Online Chess Kingdoms
Chess players don't have much to choose from on today's portable gaming systems. Konami fixes that with the release of Online Chess Kingdoms for the PSP, a fanciful take on one of the world's oldest games.
Those who crave a quick match can choose from five unique sets — Order, Chaos, Magic, Reason and Spirit — duking it out against the CPU or online on a variety of interesting 3-D boards. Taking an opponent's piece triggers a battle animation, which, while initially interesting, can get tiresome. Fortunately, the animations and battle sounds can be turned off.
Chess purists can choose more traditional pieces and play on a 2-D board similar to versions used in chess publications. Four skill levels will prove challenging to all players except the most advanced. Those who have studied chess will face a wily opponent that does not "stick to the book" in openings. Oddly, there is no clock or in-game chess tutorial, which, combined with the fantasy world pieces and boards, would have been a good way to introduce the game of kings to a child. A story mode expands upon the fantasy world setting by pitting the five fantasy armies against one another on a map divided into a grid. Move an army into an enemy square, and you'll have to win a game of chess to conquer it. Online play brings a world of opponents to the table.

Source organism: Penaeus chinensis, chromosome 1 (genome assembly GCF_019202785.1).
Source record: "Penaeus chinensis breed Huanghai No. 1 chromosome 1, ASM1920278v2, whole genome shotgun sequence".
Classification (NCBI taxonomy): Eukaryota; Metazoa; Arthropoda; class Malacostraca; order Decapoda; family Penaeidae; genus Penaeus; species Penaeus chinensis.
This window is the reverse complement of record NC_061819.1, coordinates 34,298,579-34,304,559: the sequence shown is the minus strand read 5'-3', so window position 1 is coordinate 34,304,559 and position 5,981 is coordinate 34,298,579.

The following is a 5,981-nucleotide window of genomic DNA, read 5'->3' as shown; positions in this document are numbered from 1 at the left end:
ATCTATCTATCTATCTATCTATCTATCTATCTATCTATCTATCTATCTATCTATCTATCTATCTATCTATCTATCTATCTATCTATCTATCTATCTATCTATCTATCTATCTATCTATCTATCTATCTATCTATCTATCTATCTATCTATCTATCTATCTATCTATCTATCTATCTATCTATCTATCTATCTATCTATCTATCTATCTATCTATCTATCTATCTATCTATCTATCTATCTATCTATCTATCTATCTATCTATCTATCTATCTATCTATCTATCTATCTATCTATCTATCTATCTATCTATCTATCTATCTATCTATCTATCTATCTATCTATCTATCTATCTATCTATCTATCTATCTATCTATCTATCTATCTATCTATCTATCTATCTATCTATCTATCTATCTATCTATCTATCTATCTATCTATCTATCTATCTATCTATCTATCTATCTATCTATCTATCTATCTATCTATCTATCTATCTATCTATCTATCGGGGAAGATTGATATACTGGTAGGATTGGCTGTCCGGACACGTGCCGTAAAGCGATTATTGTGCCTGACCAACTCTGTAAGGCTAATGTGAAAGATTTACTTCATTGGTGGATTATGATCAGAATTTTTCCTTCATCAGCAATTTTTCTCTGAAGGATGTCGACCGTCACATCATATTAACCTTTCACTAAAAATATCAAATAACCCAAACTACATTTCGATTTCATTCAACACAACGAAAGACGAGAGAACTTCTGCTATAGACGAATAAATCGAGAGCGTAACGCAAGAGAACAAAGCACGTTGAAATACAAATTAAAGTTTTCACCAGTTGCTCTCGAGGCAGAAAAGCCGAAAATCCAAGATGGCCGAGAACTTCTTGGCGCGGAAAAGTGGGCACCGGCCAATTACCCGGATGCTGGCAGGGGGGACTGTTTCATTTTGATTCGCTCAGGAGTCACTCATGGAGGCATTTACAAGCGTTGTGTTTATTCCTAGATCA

Untold Legends: Dark Kingdom
Sony Online Entertainment
The latest in the Untold Legends series makes no attempt to be anything more than a visually upgraded version of its hack-and-slash predecessors. By setting the bar so low, it succeeds. But given the hardware and the game's price tag, it could (and should) have been much more. Those familiar with the "role-playing lite" genre will feel right at home playing hero in this oft-told tale. The king of a mystical land has fallen prey to evil, and it's up to your character to slaughter a few thousand evil creatures to set things aright.
Players can choose one of three vanilla character classes — Mage, Warrior and the nimble Scout. Despite outward appearances, the three are similar enough that, once you learn the simple combat and spell-casting scheme, the same button combos work equally well for each. Combat is fluid, and the controls feel responsive, but battles tend to be a letdown. Loot drops are plentiful and include upgrades to weapons, armor and spells, but there are better game options out there. The graphics are merely passable.
At times, characters can get stuck on objects such as boulders. The biggest drawback, other than the repetitive game play, is camera control. Assigned to the right analog stick, it is too easy to accidentally zoom in and out. Once zoomed out, objects such as trees block the player's view of his character. Co-op and online multiplayer adds real value to those who will share the journey with friends — up to four players can join the slaughter at once.
Star Trek: Legacy
PC, Xbox 360